A few weeks ago, you published a whitepaper, “The Total Cost of (Non) Ownership
of a NoSQL Database Cloud Service”. The paper compares the cost of running an “open source NoSQL database” in a datacenter/co-lo vs. running it on EC2 and EBS vs. using DynamoDB. No surprises here - the TCO of using DynamoDB was the lowest followed by running on AWS, while running it in a private data center was the most expensive. I’m going to leave aside the fact this is an apples-to-oranges comparison (you can’t run dynamo in your own data center, SSDs for dynamo while EBS for other software, etc). Instead, I’m going to go out on a limb and say that you shouldn’t be making cloud = lower cost argument at at all.
The real benefit of moving application development to ‘the cloud’ comes from increased agility and flexibility. Need to get a new application up and running quickly? You can just boot up some machines. Think there is some value in your log files? Instantiate a couple of hundred bucks worth of EMR nodes and take a shot at analyzing them. Building on cloud-like infrastructure allows developers to iterate and experiment, without the headaches of things like long hardware procurement cycles. Pair that with great open source software or managed services and you have lowered the barrier for developers to create something that is potentially great. That is something you can’t put a price on.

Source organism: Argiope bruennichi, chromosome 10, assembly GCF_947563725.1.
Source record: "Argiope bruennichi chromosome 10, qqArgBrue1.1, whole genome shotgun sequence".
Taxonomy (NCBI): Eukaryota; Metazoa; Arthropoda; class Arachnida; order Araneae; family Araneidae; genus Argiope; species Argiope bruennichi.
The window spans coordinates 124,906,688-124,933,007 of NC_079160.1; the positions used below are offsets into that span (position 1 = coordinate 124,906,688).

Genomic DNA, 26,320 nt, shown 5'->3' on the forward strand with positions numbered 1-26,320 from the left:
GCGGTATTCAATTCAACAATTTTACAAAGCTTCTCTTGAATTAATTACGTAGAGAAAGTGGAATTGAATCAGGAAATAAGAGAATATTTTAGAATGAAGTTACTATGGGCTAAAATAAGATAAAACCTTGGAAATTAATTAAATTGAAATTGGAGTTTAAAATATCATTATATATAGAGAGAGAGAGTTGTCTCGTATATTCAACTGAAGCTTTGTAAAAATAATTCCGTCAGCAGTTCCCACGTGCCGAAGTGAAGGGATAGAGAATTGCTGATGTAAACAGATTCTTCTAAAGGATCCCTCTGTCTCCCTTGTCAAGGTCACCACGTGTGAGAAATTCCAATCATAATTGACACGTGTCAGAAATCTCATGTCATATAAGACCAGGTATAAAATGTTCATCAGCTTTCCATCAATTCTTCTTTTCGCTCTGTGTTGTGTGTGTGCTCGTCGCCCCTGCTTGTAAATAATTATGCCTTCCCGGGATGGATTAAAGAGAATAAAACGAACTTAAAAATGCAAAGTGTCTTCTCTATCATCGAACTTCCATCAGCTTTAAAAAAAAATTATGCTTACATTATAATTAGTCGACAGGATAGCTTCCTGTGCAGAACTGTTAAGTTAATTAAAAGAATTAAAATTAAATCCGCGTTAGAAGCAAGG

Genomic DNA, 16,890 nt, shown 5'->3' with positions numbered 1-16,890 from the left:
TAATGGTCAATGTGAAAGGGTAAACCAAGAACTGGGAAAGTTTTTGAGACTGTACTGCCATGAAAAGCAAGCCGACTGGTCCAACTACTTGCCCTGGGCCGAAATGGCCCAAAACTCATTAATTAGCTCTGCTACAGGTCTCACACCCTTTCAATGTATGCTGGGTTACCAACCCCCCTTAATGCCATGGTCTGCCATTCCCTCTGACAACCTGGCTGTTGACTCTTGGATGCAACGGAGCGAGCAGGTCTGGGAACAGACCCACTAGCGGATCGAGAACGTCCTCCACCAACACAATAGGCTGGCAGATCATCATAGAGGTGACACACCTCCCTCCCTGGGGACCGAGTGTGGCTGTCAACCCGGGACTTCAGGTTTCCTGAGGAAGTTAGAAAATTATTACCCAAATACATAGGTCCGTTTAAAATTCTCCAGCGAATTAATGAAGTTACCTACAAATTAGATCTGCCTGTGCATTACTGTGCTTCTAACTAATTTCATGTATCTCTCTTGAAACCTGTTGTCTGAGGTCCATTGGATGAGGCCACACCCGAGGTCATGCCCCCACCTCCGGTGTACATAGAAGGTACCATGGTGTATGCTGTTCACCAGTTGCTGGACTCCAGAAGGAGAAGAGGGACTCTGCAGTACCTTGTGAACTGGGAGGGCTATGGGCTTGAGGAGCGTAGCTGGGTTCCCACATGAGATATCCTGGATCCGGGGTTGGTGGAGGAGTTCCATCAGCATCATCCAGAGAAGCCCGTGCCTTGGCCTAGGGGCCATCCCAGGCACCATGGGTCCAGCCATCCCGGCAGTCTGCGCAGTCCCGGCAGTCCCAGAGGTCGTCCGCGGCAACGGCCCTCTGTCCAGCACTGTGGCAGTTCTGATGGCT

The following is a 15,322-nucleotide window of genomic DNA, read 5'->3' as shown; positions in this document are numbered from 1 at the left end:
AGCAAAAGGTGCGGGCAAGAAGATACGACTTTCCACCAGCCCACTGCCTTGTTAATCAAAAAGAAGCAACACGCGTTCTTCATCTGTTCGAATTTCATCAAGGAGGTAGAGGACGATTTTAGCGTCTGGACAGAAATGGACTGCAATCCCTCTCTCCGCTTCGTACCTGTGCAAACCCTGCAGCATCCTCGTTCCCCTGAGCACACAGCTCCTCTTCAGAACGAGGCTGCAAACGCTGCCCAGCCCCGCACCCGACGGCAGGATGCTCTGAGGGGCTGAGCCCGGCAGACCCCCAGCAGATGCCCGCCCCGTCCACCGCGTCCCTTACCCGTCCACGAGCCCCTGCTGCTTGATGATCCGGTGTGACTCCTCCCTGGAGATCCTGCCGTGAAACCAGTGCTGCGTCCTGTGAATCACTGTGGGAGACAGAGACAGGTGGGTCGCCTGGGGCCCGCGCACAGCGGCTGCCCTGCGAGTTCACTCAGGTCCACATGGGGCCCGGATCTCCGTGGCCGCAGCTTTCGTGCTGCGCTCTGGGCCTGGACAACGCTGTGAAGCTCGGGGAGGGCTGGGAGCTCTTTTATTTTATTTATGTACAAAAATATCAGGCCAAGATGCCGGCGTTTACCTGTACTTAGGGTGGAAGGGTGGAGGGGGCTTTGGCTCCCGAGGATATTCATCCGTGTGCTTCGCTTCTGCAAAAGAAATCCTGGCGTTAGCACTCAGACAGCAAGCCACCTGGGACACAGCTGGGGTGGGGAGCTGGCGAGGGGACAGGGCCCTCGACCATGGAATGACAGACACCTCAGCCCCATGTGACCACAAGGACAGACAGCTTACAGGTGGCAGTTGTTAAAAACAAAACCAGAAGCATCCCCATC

I know you know this, but here is what I think you should be telling companies:
- The way traditional IT organizations operate causes friction
- Developers don’t like friction
- You need to empower your developers to build, iterate and experiment
- Moving to AWS helps you do that
- Along with instant compute resources, you have great open source software you can use
- Or, we build and manage our own software for you (DynamoDB, Elastic MapReduce, Simple Workflow service, etc)
- By not moving to the cloud you are slowing down your employees
- Embrace it or be left behind
(and btw, you may save a few bucks in the process)
You should be shouting this from the rooftops, rather than trying to make the age old argument of lower TCO. Will you piss off some CIOs or a few large enterprise software companies? Yes, maybe. But fuck it. You are Amazon. You defined e-commerce. And now you are defining what the cloud means to hundreds of thousands of software developers.
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